What’s in a Name?

What’s in a name? My son carries a long-held family name. My daughter is named after the librarian in The Mummy. My wife’s name was surreptitiously changed at birth to that of a country singer while her mother was still under the effects of anesthesia.

My father-in-law may not be the first to pull such a switch. Rafael Cruz, a former minor league baseball player in the Rangers’ system, named his son after New York Yankee Paul O’Neill. Rafael had been a fan of O’Neill for several years when his son was born. Two nights before the delivery, O’Neill homered to lead the Yankees past the Rangers into the American League Championship Series. When Rafael left the hospital with his son, the birth certificate carried the name “Oneil Cruz.”

Sleeping with a baseball glove in his crib, the younger Cruz would go on to become a Major League infielder for the Pittsburgh Pirates. His rookie card appears in the 2022 Topps set. There is more than one variation of the photo available, with one picturing him sitting on a bucket considered particularly difficult to find. It’s not the most flattering image, as the 6’7″ shortstop looks like he has run out of time to find a restroom. Having set the current record for hardest hit baseball, this card (and his name) are likely to remain memorable.

“Paulie” Gets Pinstripes

Oneil’s namesake appears in the 1993 Finest set as a member of the New York Yankees. Given the set’s focus on star players, his selection was somewhat perplexing at the time. The stats on the back of the card show a player with 96 career homeruns and a .258 batting average across the previous 8 seasons. His 1991 season looked fantastic (5.3 WAR, 28 HR) but he otherwise did not put up numbers consistent with All-Star caliber play. He even pitched two innings for the Reds in 1987 (13.50 ERA).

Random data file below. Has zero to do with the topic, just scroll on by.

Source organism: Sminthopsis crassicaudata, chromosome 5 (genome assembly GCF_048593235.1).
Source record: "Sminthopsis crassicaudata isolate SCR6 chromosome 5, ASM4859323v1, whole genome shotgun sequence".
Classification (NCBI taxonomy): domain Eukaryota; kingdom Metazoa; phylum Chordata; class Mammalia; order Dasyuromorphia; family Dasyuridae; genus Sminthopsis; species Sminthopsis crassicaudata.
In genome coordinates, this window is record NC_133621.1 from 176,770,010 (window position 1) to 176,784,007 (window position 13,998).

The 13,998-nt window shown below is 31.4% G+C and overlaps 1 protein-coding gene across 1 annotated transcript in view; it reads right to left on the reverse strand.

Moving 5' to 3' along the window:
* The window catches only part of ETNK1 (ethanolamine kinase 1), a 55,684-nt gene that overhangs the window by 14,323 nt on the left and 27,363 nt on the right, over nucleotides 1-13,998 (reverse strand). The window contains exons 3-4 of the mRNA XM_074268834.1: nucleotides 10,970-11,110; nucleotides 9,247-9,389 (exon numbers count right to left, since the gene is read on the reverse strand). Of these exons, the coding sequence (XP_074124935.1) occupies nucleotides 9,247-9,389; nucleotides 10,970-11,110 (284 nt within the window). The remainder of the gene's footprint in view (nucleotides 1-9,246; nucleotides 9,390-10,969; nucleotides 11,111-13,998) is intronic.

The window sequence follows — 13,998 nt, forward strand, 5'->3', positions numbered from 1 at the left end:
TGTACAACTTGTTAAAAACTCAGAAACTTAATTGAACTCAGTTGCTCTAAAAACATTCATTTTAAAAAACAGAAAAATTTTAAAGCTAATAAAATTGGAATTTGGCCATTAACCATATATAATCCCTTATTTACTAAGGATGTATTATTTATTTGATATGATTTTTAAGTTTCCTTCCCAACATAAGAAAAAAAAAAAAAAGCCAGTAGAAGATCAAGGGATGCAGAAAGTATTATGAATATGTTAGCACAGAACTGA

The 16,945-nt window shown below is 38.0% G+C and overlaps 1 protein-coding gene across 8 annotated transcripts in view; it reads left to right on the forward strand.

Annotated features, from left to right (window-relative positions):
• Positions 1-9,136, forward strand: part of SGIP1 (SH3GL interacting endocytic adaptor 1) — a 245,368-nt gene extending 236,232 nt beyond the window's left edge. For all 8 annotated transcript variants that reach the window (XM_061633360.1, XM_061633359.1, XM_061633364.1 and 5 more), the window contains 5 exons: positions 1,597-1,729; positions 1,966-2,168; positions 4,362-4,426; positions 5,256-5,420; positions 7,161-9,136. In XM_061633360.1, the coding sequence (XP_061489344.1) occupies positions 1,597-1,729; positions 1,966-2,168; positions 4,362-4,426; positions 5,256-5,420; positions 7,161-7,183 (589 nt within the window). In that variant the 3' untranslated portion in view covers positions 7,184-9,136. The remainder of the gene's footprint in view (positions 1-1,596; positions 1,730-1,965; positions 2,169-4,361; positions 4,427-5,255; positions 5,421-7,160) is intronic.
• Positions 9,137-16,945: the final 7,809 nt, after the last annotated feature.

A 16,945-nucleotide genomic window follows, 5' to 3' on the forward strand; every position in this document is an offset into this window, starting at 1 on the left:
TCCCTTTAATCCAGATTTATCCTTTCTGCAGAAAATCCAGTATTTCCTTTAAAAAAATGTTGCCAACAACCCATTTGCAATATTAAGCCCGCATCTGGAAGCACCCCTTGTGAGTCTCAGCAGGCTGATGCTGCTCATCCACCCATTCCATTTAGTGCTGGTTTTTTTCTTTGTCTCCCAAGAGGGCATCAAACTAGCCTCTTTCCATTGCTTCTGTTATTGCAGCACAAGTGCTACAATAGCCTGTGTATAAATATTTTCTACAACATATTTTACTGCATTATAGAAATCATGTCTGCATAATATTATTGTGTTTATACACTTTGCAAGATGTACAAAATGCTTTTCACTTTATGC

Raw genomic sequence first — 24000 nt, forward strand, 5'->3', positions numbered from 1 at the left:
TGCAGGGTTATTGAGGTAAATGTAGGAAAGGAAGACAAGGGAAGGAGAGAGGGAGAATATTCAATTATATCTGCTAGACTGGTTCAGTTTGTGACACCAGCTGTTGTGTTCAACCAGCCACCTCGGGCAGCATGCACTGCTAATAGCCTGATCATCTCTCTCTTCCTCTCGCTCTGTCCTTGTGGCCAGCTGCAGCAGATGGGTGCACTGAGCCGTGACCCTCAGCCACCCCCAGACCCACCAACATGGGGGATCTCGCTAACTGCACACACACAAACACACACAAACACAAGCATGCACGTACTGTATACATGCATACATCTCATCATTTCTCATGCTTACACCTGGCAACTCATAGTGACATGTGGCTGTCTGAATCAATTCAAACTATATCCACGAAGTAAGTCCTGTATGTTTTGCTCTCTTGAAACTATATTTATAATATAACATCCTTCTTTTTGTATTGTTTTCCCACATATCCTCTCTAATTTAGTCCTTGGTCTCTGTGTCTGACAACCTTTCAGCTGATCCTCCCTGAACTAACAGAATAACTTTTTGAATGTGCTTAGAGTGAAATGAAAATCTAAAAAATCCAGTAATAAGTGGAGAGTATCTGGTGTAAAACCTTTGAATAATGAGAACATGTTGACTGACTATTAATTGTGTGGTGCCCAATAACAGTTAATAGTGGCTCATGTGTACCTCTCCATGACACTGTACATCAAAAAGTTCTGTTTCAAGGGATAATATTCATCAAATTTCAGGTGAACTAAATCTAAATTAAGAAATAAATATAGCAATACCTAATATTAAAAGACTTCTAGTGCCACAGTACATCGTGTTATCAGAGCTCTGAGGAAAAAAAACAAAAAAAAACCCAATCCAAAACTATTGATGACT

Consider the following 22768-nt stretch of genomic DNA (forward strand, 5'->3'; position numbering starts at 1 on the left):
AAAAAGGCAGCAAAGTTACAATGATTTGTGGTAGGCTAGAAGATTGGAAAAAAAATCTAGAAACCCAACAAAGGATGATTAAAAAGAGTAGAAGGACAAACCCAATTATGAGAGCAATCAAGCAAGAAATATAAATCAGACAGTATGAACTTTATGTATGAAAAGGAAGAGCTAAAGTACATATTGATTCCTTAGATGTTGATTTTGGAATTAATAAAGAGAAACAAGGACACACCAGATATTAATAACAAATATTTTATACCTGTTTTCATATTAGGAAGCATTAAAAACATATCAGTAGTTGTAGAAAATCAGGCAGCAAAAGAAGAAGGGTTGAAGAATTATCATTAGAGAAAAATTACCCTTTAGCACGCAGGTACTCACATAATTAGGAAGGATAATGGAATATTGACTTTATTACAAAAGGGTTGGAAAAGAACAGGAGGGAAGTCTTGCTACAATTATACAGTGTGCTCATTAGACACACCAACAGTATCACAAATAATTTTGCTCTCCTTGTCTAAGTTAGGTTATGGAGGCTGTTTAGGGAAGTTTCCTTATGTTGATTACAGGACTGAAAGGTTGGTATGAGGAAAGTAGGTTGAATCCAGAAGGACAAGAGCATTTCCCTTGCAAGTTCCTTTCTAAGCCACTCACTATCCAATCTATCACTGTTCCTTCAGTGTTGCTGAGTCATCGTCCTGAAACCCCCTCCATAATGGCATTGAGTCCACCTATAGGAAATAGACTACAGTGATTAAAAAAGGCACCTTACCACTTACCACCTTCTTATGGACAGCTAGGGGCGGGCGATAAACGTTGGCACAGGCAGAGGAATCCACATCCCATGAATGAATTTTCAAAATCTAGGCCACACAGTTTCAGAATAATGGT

The Yankees had seen improvement from developing prospect Roberto Kelly, who appears as Bobby Kelly in the 1993 set. At age 27 the Yankees thought Kelly was topping out in terms of whatever he would do in baseball. They traded him to the Cincinatti Reds in exchange for the older (29) arm and slightly lower batting average of O’Neill. Somehow it worked. O’Neill would become part of four World Series championships over his 9 seasons in New York and hit over .300 for the remainder of his career.

1993 Finest Refractor

Apparently, this is the card collectors hold onto when they want to own just one card from the ’93 Refractor set. Earlier this year I walked around the Chantilly card show searching for new additions. Asking each table about the availability of any refractors, I found one vendor who said he had a Paul O’Neill card at another location. Another said he did not have any refractors for sale, but mentioned the O’Neill card as the sole example in his personal collection. A conversation at a show in Richmond, VA revealed no refractors on hand, but a helpful seller said he knew a guy who could connect me with a Paul O’Neill card.

By the time I canvassed dealer tables across Virginia I had already acquired this card for the in-progress set. He’s certainly a popular player but not so much that the card is unaffordable or difficult to find. My records show it to be the 13th most often seen card in the 199-strong checklist.